Green roof assemblies influence the total roof surface energy balance for a building. The energy balance for a green roof depends mostly on the selection of plants and substrates suitable for the building's location. This study measured thermal properties of common green roof materials and selected two types of plants and substrates to simulate transient thermal performance of different green roof assemblies. The selected plants and substrates have the highest and lowest reflectivity values to establish upper and lower bounds of thermal performance. The simulations use a previously developed green roof model including weather data for four cities representing different climate zones in the U.S. Based on the simulations, substrate heat fluxes and net radiation fluxes are compared for five days in July of the typical meteorological year. The results show that green roof assemblies receive net radiation fluxes that differ by 20%, and peak net radiation fluxes that differ by 16%, due to their different spectral reflectivity values. However, the substrate heat fluxes are similar for different green roof assemblies, as a roof insulation layer diminished this flux. Overall, the material selection of green roof assemblies is more important for buildings located in climate zone 4 or 5 than buildings located in climate zone 2 or 3, where limited water availability for evapotranspiration during hot, dry summers results in little thermal performance variability. Independent of the climate zones, simulation results show that the plant type has an important effect on the net radiation.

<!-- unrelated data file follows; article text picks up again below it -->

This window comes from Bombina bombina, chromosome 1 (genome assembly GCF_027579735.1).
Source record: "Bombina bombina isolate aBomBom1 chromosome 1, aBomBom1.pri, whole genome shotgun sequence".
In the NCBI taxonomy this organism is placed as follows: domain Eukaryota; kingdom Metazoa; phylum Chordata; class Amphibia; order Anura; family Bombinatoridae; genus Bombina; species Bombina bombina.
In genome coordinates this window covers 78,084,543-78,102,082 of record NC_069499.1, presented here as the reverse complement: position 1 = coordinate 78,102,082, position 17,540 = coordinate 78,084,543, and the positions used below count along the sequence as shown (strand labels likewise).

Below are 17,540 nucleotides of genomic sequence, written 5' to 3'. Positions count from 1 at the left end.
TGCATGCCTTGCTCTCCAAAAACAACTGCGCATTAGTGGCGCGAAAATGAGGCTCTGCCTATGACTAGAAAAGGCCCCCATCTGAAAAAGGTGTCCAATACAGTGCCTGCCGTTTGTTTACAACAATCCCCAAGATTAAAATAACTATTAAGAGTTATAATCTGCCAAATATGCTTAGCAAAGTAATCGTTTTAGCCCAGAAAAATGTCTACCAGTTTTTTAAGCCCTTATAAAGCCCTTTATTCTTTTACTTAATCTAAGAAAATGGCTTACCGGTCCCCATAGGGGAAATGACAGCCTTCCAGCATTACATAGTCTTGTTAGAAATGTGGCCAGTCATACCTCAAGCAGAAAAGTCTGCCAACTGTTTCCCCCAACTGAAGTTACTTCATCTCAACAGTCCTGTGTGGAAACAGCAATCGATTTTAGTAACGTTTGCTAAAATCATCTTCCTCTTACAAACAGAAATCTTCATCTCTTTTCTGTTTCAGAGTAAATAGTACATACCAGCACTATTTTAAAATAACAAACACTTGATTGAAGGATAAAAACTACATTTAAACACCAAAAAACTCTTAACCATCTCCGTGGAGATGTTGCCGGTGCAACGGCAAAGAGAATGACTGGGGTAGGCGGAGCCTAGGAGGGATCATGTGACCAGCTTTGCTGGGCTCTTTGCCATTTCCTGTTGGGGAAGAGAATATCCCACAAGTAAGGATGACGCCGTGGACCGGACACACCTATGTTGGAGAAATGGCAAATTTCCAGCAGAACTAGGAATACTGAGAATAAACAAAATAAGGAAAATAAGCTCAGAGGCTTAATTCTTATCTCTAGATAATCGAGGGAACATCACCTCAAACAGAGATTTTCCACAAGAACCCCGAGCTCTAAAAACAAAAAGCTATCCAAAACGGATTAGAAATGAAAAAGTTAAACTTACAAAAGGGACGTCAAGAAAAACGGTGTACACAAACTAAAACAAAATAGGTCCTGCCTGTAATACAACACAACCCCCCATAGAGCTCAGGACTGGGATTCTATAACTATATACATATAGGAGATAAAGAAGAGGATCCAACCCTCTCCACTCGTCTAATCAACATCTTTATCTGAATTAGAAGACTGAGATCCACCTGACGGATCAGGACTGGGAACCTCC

All Science Journal Classification (ASJC) codes
- Environmental Engineering
- Civil and Structural Engineering
- Geography, Planning and Development
- Building and Construction